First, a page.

ON March 24, the board in Nnamdi Azikiwe University Teaching Hospital (NAUTH) announced shortlisted candidates for the position of substantive Chief Medical Director (CMD), but the process that led to that outcome raises questions.
The journey to finding a substantive successor to replace Professor Anthony Igwegbe, the immediate past CMD who completed eight years at the helm of NAUTH, started in January, following the expiration of his tenure.
Nineteen doctors applied to fill in the position of CMD based on the list released by the screening committee, but the committee cleared only 13 for the final interview slated to take place in Abuja. Six doctors were disqualified based on their age and failure to provide relevant documents with their application.
Two of the most senior doctors in the race who were not shortlisted for the final interview include Prof (Mrs) Echendu Adinma and Dr Chukwudi Egbunike, who have 36 and 37 years of medical practice, respectively.
Adinma will be 60 years in June; and Egbunike, 62 in November.
Adinma has petitioned the Minister of Health in a letter protesting her exclusion from the final interview. She noted that the selection committee made a wrong decision by claiming she was “overaged” to occupy the office of the CMD while she has 10 years more to hit the retirement age.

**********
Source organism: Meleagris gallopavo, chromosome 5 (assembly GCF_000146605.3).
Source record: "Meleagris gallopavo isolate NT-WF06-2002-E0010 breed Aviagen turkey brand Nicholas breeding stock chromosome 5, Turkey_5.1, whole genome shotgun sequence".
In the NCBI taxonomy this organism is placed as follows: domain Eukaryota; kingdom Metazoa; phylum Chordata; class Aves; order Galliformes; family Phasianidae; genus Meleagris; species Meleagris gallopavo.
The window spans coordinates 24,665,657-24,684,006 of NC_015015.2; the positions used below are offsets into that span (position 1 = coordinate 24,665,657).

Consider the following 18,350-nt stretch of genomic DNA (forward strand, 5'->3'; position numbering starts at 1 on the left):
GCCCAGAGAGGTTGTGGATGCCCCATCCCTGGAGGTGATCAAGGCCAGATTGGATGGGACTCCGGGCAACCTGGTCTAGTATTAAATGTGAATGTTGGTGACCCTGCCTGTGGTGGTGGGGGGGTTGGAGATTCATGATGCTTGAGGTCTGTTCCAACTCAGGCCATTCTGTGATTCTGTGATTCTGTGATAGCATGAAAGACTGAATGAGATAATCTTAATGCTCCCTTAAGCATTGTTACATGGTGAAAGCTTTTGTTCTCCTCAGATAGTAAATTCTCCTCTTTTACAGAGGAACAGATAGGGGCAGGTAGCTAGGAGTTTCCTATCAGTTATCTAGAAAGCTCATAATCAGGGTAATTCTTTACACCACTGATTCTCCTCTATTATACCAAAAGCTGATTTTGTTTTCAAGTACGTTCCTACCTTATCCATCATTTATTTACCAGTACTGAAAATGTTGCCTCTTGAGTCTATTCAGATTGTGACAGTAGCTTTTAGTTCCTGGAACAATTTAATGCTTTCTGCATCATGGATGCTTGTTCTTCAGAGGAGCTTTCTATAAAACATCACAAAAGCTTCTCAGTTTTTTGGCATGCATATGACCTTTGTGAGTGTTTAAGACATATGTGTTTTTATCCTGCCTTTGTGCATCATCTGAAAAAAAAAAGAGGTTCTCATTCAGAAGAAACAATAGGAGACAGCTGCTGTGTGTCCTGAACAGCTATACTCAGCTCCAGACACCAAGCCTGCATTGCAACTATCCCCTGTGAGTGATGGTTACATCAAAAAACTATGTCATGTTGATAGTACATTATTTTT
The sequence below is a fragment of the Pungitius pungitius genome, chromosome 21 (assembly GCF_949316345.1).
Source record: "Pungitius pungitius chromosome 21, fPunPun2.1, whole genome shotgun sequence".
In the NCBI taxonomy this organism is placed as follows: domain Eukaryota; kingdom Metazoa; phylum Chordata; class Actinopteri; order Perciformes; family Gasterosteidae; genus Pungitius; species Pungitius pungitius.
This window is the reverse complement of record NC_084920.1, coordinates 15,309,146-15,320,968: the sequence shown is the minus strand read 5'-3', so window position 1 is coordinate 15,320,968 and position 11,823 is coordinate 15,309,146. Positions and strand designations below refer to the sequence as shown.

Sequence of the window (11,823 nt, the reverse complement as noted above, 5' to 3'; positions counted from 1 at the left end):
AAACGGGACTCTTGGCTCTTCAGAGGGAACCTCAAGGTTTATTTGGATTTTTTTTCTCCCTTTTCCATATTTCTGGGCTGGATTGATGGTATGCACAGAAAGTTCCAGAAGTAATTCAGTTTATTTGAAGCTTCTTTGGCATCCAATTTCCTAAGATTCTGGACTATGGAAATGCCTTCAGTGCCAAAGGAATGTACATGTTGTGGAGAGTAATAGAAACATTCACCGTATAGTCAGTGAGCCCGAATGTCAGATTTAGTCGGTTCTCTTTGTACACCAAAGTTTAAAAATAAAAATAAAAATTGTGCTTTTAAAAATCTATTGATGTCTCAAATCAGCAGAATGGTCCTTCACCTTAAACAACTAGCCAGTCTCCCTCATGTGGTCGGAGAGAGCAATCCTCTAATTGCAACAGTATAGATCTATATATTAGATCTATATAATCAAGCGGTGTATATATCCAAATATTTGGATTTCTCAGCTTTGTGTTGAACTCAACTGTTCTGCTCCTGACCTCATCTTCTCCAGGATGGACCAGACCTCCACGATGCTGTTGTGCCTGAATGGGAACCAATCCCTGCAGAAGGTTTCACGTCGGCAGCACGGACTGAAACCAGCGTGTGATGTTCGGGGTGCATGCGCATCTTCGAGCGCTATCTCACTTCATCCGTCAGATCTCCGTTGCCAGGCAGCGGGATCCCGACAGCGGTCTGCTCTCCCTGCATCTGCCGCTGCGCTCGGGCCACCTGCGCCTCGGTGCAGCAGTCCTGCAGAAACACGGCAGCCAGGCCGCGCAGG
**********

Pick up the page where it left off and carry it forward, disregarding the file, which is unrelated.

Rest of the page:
The ICIR reached out to Adinma to get her reaction to the screening committee’s decision but did not get a reply from her at the time of filing this report.
Other doctors excluded from the interview include Dr Elizabeth Nwasor with 31 years of medical experience in her belt, Dr John Chukwuka with 33 years of practice; Dr Prosper Adogu, who had spent 34 years in practice, Prof Onyire Benson with 36 years of experience and Dr Vincent Enumuo, who is 18 years of practice.
President Muhammadu Buhari, who is 78 years old, is the oldest President of Nigeria, and five ministers in his cabinet are septuagenarians.
They include the Minister of State of Niger Delta, Tayo Alasoadura, 71; Health Minister Osagie Ehanire, 74; Agriculture Minister Sabo Nanono, 74 and Defence Minister Bashir Magashi, 75.
Speaking to The ICIR, Prof Onyire said overlooking senior qualified doctors and favouring younger colleagues for the CMD’s position could lead to deteriorating quality because it means they were retiring experienced doctors.
“When you pick a junior ranked doctor to head a medical facility, and you ignore senior colleagues who taught them in class, invariably you are retiring the senior doctors,” he said.
Questions continue to trail the criteria applied by the screening committee to preclude NAUTH’s most experienced doctors from making a list of candidates to be interviewed for the CMD’s position.
Section 5 of the University Teaching Hospitals 1985 Act stipulates that the Chief Medical Director shall be a person who is medically qualified and registered with the Medical Dental Council of Nigeria, MDCN, for a period not less than 12 years.
It also specifies that the person should be of a National Postgraduate of Nigeria or West Africa equivalent to the Medical Dental Council of Nigeria, MDCN, who has been a consultant for over five years.
The retirement age for all workers at the medical centres is 60 years. However, at teaching hospitals, consultants, like other university professors, stay on in service until 70 years, which is their official retirement age.